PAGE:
When you buy a homeowner's insurance policy, an insurer will want to know whether you own a house, condominium or manufactured (mobile) home.
Insurers generally sell different policies with different premiums for each of these types. Some insurers may not sell policies for manufactured homes.
For houses, the major categories of homeowner's insurance coverage include:
Dwelling & other structures. Your dwelling is your home, which often includes any attached structures. Other structures include detached structures that are also on the insured property.
Personal property. Personal property includes items that you regularly use such as furniture, clothing, electronics, appliances, utensils and tools.
Liability & medical expenses. Liability coverage pays for accidental bodily injury or property damage for which you are responsible. Homeowner's liability insurance is similar in purpose to auto liability insurance. Hospital expenses that stem from liability claims under a homeowner's insurance policy are included in medical expenses coverage.
Living expenses. If your insured home suffers a loss and you have to live elsewhere, living expense coverage will pay the additional living expenses during the time you are away from your own home.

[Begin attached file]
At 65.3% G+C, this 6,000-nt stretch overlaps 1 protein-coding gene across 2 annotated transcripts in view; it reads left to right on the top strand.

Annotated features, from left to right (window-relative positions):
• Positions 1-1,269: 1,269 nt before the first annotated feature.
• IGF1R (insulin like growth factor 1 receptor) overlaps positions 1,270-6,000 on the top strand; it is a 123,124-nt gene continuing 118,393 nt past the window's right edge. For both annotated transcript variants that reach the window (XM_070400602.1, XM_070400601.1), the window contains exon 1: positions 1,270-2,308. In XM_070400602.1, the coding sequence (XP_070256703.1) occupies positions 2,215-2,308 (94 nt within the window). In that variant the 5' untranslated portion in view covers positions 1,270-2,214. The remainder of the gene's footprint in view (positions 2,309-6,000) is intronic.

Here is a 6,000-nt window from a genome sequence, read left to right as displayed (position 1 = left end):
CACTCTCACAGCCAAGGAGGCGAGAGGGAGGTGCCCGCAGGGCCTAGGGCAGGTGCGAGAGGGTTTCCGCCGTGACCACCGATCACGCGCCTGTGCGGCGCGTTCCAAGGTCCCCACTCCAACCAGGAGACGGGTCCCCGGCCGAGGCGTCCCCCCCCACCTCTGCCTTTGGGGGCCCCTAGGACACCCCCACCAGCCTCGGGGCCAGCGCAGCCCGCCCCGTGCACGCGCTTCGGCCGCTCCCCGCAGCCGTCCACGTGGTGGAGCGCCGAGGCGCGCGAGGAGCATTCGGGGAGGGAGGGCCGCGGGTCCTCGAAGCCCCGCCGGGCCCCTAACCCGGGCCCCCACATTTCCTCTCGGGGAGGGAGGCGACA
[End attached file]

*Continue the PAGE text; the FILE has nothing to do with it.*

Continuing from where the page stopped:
Additional coverage. You can purchase an amendment, rider or endorsement to an existing policy to obtain more coverage. For example, additional coverage is required to insure jewelry, art collections and personal libraries.
Buying homeowner's insurance coverage for certain types of perils may require a separate policy. These perils include floods, earthquakes, hurricanes and tornados.
When buying homeowner's insurance, be sure to evaluate the trade-off in obtaining replacement cost instead of actual cash value coverage. Replacement cost coverage is generally more expensive. That's because the price of building materials and construction labor increases over time, increasing the replacement cost.
Actual cash value is the value of the insured property as if it were damaged today and not restored. To calculate actual cash value, an appraiser or insurer reduces the home value to account for age and wear and tear. As a result, the amount the insurer pays on a claim that uses the actual cash value claim is lower than for a replacement cost claim. This is why mortgage lenders generally require homeowners to obtain a policy for replacement-cost value.
If you own a manufactured home, you will basically need the same categories of coverage. If you own a condo, you aren't likely to need dwelling coverage since your condominium association already has a dwelling-related policy. However, you're likely to owe the association a pro rata share of this premium. Otherwise, condo owners are likely to need the same coverage as house owners.